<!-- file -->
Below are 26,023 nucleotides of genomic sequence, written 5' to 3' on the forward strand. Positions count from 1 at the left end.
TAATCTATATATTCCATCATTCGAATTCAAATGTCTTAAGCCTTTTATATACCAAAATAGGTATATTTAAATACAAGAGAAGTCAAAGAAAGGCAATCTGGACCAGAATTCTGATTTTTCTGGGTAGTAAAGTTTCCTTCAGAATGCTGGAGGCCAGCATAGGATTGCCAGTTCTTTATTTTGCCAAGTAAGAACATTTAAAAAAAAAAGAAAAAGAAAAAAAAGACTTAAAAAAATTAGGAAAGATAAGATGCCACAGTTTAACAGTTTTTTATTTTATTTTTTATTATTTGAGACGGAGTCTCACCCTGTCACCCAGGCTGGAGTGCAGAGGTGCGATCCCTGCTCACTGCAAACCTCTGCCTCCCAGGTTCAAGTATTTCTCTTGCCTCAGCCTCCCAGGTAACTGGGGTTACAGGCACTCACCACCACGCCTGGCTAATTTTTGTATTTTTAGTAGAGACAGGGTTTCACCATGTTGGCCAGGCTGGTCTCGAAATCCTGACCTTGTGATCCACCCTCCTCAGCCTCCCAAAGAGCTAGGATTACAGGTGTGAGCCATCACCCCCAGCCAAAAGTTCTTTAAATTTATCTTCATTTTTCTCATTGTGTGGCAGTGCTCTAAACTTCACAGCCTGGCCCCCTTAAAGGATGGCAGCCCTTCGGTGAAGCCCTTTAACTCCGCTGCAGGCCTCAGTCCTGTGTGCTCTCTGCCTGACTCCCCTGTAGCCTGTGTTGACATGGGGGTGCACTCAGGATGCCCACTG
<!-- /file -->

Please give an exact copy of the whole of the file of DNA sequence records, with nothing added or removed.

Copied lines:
Below are 26,023 nucleotides of genomic sequence, written 5' to 3' on the forward strand. Positions count from 1 at the left end.
TAATCTATATATTCCATCATTCGAATTCAAATGTCTTAAGCCTTTTATATACCAAAATAGGTATATTTAAATACAAGAGAAGTCAAAGAAAGGCAATCTGGACCAGAATTCTGATTTTTCTGGGTAGTAAAGTTTCCTTCAGAATGCTGGAGGCCAGCATAGGATTGCCAGTTCTTTATTTTGCCAAGTAAGAACATTTAAAAAAAAAAGAAAAAGAAAAAAAAGACTTAAAAAAATTAGGAAAGATAAGATGCCACAGTTTAACAGTTTTTTATTTTATTTTTTATTATTTGAGACGGAGTCTCACCCTGTCACCCAGGCTGGAGTGCAGAGGTGCGATCCCTGCTCACTGCAAACCTCTGCCTCCCAGGTTCAAGTATTTCTCTTGCCTCAGCCTCCCAGGTAACTGGGGTTACAGGCACTCACCACCACGCCTGGCTAATTTTTGTATTTTTAGTAGAGACAGGGTTTCACCATGTTGGCCAGGCTGGTCTCGAAATCCTGACCTTGTGATCCACCCTCCTCAGCCTCCCAAAGAGCTAGGATTACAGGTGTGAGCCATCACCCCCAGCCAAAAGTTCTTTAAATTTATCTTCATTTTTCTCATTGTGTGGCAGTGCTCTAAACTTCACAGCCTGGCCCCCTTAAAGGATGGCAGCCCTTCGGTGAAGCCCTTTAACTCCGCTGCAGGCCTCAGTCCTGTGTGCTCTCTGCCTGACTCCCCTGTAGCCTGTGTTGACATGGGGGTGCACTCAGGATGCCCACTG